Eye to Eye With Michelangelo's Moses Creates Emotional Peak: Page 2


The sculpture was particularly suitable for Babiloni's experiments as Moses's face is not oriented toward the observer, but looks to the left.

The subjects, half of whom had never seen the masterpiece before, were asked to contemplate the statue from three different points of view, each one revealing different details.

"Interestingly, we observed a dissociation between cognitive and emotional responses," Babiloni said.

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The highest cognitive appreciation was achieved when the subjects were placed in front of the sculpture, with Moses not meeting their eyes, at a distance of about 32 feet. The strongest emotions were aroused when the observers stood on the right of the statue at a distance of about 16 feet, directly toward Moses's face.

No significant cognitive and emotional responses were collected when the subjects were positioned in front of Moses, at a distance of about 16 feet.

"An eye-to-eye interaction with Moses triggers the highest emotional response. On the other hand, cortical appreciation is achieved when the subject stands in a position which allows a full view of the sculpture, albeit not fully showing Mose's face," Babiloni said.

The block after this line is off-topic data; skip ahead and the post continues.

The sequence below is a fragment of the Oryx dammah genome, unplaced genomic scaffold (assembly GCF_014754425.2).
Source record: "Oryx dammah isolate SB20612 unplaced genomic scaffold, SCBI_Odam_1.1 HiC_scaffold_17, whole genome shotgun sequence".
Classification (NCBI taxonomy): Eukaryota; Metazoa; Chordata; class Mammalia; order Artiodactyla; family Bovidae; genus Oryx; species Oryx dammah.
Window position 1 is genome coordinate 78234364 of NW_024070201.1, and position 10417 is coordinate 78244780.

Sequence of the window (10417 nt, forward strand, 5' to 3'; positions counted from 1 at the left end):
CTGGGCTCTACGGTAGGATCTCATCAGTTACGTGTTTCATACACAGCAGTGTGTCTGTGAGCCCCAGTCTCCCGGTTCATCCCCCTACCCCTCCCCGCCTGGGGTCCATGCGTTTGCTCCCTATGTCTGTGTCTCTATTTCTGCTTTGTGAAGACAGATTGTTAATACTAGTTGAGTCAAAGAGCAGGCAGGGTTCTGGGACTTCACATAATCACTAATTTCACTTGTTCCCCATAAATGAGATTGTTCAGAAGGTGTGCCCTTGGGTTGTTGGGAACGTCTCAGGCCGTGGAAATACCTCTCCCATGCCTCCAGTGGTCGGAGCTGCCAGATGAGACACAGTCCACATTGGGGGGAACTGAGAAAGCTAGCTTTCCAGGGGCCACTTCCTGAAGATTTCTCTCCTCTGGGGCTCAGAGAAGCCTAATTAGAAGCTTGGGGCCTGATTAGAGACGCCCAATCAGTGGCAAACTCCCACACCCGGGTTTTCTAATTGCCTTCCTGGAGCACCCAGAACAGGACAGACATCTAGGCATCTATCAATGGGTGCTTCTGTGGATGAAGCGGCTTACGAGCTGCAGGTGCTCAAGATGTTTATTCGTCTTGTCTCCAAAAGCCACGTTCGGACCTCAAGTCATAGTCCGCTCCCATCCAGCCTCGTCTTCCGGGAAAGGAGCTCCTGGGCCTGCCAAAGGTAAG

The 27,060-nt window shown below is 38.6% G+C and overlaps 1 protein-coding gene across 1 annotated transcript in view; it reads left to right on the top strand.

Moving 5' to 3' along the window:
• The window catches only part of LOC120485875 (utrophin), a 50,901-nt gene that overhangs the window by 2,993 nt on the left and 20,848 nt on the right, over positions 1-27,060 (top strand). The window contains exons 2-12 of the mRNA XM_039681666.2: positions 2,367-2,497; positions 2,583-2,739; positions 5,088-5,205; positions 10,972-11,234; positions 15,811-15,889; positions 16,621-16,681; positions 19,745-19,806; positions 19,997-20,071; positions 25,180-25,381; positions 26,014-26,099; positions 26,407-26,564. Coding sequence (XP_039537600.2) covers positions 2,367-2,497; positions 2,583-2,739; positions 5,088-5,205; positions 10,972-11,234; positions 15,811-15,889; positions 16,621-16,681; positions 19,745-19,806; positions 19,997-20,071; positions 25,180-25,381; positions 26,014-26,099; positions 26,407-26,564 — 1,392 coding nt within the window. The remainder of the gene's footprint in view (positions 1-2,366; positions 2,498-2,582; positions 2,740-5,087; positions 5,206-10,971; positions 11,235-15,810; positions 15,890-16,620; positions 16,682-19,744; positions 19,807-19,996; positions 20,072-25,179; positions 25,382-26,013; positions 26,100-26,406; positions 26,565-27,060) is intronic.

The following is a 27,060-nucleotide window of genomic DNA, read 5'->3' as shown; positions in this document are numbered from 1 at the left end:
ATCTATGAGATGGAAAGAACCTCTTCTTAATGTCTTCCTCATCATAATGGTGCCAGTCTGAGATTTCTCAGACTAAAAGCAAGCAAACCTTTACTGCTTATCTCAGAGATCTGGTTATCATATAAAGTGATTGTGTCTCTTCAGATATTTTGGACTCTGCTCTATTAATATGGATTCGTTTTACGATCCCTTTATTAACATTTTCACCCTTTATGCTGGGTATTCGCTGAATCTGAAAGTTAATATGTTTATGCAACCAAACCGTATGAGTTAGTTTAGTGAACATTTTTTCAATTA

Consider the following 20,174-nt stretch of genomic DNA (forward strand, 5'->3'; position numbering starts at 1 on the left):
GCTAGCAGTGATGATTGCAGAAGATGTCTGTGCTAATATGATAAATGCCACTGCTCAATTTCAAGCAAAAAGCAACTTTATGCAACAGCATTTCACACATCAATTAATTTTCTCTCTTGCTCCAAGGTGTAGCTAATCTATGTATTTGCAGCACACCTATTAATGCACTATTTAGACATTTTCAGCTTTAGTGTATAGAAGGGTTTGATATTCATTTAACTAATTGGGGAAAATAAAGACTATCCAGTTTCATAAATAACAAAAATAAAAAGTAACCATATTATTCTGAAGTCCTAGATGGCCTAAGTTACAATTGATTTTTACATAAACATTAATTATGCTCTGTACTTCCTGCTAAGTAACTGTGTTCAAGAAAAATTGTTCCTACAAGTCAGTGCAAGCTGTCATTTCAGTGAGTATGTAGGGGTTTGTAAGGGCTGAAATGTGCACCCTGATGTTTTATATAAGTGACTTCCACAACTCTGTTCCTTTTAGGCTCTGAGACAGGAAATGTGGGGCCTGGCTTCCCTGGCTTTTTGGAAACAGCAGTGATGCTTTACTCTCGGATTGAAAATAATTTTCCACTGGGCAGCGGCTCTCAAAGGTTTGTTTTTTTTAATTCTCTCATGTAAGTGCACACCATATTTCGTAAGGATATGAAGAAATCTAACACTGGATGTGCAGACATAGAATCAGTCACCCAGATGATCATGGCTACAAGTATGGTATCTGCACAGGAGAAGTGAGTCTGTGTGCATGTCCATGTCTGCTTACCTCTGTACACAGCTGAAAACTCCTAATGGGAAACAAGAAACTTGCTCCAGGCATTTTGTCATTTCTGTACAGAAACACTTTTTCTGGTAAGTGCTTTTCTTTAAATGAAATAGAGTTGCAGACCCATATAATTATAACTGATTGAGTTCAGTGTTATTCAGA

Artworks are known to produce intense reactions. Previous studies even suggested that David, another Michelangelo's masterpiece, may cause mind-bending symptoms in overly sensitive onlookers.

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The condition is similar to a dizzying and disorientating state known as "Stendhal Syndrome." Named after the French writer, its most famous victim, after he was overwhelmed by the frescoes in Florence's Church of Santa Croce in 1817, the phenomenon causes symptoms ranging from heavy perspiration, rapid heartbeat and dizziness to even exaggerated reactions such as temporary panic attacks, aggressive feelings and hallucinations.

"In our research we did not encounter any Stendhal Syndrome, although rapid heartbeat were recorded in the eye-to-eye interaction with Moses," Babiloni said.

Bin He, a professor of biomedical engineering at the University of Minnesota, Minneapolis, found the experiment interesting.

"This is a beautiful demonstration that brain-mapping techniques are not only able to map pathology, but also the higher order brain functions such as emotion," he told Discovery News.

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